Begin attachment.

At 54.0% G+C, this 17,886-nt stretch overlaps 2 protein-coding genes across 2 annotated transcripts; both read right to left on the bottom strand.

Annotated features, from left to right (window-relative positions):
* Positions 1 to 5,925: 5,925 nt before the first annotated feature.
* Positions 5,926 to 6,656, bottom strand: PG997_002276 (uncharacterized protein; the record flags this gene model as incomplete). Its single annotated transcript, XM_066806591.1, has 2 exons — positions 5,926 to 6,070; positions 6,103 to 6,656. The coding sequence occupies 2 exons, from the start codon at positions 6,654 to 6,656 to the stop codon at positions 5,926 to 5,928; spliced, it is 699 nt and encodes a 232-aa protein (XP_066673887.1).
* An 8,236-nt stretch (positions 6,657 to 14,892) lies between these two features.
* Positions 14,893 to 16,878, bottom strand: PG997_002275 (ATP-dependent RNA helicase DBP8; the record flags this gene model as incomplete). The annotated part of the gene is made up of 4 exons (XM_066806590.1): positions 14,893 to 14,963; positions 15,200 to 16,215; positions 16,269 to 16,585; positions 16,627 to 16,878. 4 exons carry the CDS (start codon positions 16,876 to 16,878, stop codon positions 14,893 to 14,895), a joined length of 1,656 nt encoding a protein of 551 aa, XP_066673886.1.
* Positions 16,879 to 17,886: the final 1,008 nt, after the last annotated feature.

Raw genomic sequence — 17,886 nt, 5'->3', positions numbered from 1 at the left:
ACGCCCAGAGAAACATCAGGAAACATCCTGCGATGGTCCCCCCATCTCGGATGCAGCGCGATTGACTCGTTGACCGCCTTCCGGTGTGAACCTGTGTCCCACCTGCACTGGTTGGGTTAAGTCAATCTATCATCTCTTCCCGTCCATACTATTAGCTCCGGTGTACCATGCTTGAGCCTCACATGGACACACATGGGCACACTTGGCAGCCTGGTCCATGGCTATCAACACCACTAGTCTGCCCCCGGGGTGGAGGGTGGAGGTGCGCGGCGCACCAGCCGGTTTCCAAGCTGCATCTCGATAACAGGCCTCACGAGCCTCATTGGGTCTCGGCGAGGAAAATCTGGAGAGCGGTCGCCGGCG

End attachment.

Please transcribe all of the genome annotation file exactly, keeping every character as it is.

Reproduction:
At 54.0% G+C, this 17,886-nt stretch overlaps 2 protein-coding genes across 2 annotated transcripts; both read right to left on the bottom strand.

Annotated features, from left to right (window-relative positions):
* Positions 1 to 5,925: 5,925 nt before the first annotated feature.
* Positions 5,926 to 6,656, bottom strand: PG997_002276 (uncharacterized protein; the record flags this gene model as incomplete). Its single annotated transcript, XM_066806591.1, has 2 exons — positions 5,926 to 6,070; positions 6,103 to 6,656. The coding sequence occupies 2 exons, from the start codon at positions 6,654 to 6,656 to the stop codon at positions 5,926 to 5,928; spliced, it is 699 nt and encodes a 232-aa protein (XP_066673887.1).
* An 8,236-nt stretch (positions 6,657 to 14,892) lies between these two features.
* Positions 14,893 to 16,878, bottom strand: PG997_002275 (ATP-dependent RNA helicase DBP8; the record flags this gene model as incomplete). The annotated part of the gene is made up of 4 exons (XM_066806590.1): positions 14,893 to 14,963; positions 15,200 to 16,215; positions 16,269 to 16,585; positions 16,627 to 16,878. 4 exons carry the CDS (start codon positions 16,876 to 16,878, stop codon positions 14,893 to 14,895), a joined length of 1,656 nt encoding a protein of 551 aa, XP_066673886.1.
* Positions 16,879 to 17,886: the final 1,008 nt, after the last annotated feature.

Raw genomic sequence — 17,886 nt, 5'->3', positions numbered from 1 at the left:
ACGCCCAGAGAAACATCAGGAAACATCCTGCGATGGTCCCCCCATCTCGGATGCAGCGCGATTGACTCGTTGACCGCCTTCCGGTGTGAACCTGTGTCCCACCTGCACTGGTTGGGTTAAGTCAATCTATCATCTCTTCCCGTCCATACTATTAGCTCCGGTGTACCATGCTTGAGCCTCACATGGACACACATGGGCACACTTGGCAGCCTGGTCCATGGCTATCAACACCACTAGTCTGCCCCCGGGGTGGAGGGTGGAGGTGCGCGGCGCACCAGCCGGTTTCCAAGCTGCATCTCGATAACAGGCCTCACGAGCCTCATTGGGTCTCGGCGAGGAAAATCTGGAGAGCGGTCGCCGGCG